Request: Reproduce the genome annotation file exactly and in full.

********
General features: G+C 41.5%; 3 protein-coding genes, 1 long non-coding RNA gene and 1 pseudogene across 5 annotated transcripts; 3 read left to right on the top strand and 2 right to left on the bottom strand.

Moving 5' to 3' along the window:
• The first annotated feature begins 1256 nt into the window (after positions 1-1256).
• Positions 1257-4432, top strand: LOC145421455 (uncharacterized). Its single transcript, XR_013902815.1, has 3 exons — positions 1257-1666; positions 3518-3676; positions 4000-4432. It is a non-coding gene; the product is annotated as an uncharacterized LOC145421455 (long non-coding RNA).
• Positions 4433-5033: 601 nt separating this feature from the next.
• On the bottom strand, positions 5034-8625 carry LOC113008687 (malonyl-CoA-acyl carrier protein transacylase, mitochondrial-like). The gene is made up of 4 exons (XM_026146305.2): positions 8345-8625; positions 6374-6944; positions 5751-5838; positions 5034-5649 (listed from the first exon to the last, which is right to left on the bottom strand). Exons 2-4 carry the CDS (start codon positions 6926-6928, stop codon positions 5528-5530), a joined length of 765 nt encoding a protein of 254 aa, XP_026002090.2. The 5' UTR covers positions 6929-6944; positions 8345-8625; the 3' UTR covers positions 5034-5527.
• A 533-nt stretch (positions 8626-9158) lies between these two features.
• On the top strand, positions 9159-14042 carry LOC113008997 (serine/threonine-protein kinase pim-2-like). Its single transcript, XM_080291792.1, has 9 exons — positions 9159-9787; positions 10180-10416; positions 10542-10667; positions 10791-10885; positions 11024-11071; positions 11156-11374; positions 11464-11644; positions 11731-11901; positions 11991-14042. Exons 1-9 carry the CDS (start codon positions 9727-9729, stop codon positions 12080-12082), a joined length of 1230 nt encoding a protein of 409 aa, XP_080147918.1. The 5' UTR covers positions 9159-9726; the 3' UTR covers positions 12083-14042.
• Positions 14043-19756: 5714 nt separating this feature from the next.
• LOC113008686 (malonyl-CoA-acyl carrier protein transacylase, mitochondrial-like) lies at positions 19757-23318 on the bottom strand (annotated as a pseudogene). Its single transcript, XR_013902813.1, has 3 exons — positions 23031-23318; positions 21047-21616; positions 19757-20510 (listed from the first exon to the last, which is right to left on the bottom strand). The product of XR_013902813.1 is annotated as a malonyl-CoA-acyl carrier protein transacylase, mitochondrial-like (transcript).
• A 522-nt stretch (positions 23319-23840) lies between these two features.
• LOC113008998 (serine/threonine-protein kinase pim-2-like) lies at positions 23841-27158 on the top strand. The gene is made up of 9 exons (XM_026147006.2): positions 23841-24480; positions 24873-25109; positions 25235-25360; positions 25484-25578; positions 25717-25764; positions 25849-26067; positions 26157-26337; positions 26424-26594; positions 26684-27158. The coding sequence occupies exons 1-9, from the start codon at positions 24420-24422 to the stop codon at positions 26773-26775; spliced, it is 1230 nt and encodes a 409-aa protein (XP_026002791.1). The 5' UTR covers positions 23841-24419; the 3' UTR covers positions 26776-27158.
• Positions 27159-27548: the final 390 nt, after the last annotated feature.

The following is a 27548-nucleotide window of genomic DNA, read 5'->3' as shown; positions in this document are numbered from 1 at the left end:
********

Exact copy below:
General features: G+C 41.5%; 3 protein-coding genes, 1 long non-coding RNA gene and 1 pseudogene across 5 annotated transcripts; 3 read left to right on the top strand and 2 right to left on the bottom strand.

Moving 5' to 3' along the window:
• The first annotated feature begins 1256 nt into the window (after positions 1-1256).
• Positions 1257-4432, top strand: LOC145421455 (uncharacterized). Its single transcript, XR_013902815.1, has 3 exons — positions 1257-1666; positions 3518-3676; positions 4000-4432. It is a non-coding gene; the product is annotated as an uncharacterized LOC145421455 (long non-coding RNA).
• Positions 4433-5033: 601 nt separating this feature from the next.
• On the bottom strand, positions 5034-8625 carry LOC113008687 (malonyl-CoA-acyl carrier protein transacylase, mitochondrial-like). The gene is made up of 4 exons (XM_026146305.2): positions 8345-8625; positions 6374-6944; positions 5751-5838; positions 5034-5649 (listed from the first exon to the last, which is right to left on the bottom strand). Exons 2-4 carry the CDS (start codon positions 6926-6928, stop codon positions 5528-5530), a joined length of 765 nt encoding a protein of 254 aa, XP_026002090.2. The 5' UTR covers positions 6929-6944; positions 8345-8625; the 3' UTR covers positions 5034-5527.
• A 533-nt stretch (positions 8626-9158) lies between these two features.
• On the top strand, positions 9159-14042 carry LOC113008997 (serine/threonine-protein kinase pim-2-like). Its single transcript, XM_080291792.1, has 9 exons — positions 9159-9787; positions 10180-10416; positions 10542-10667; positions 10791-10885; positions 11024-11071; positions 11156-11374; positions 11464-11644; positions 11731-11901; positions 11991-14042. Exons 1-9 carry the CDS (start codon positions 9727-9729, stop codon positions 12080-12082), a joined length of 1230 nt encoding a protein of 409 aa, XP_080147918.1. The 5' UTR covers positions 9159-9726; the 3' UTR covers positions 12083-14042.
• Positions 14043-19756: 5714 nt separating this feature from the next.
• LOC113008686 (malonyl-CoA-acyl carrier protein transacylase, mitochondrial-like) lies at positions 19757-23318 on the bottom strand (annotated as a pseudogene). Its single transcript, XR_013902813.1, has 3 exons — positions 23031-23318; positions 21047-21616; positions 19757-20510 (listed from the first exon to the last, which is right to left on the bottom strand). The product of XR_013902813.1 is annotated as a malonyl-CoA-acyl carrier protein transacylase, mitochondrial-like (transcript).
• A 522-nt stretch (positions 23319-23840) lies between these two features.
• LOC113008998 (serine/threonine-protein kinase pim-2-like) lies at positions 23841-27158 on the top strand. The gene is made up of 9 exons (XM_026147006.2): positions 23841-24480; positions 24873-25109; positions 25235-25360; positions 25484-25578; positions 25717-25764; positions 25849-26067; positions 26157-26337; positions 26424-26594; positions 26684-27158. The coding sequence occupies exons 1-9, from the start codon at positions 24420-24422 to the stop codon at positions 26773-26775; spliced, it is 1230 nt and encodes a 409-aa protein (XP_026002791.1). The 5' UTR covers positions 23841-24419; the 3' UTR covers positions 26776-27158.
• Positions 27159-27548: the final 390 nt, after the last annotated feature.

The following is a 27548-nucleotide window of genomic DNA, read 5'->3' as shown; positions in this document are numbered from 1 at the left end: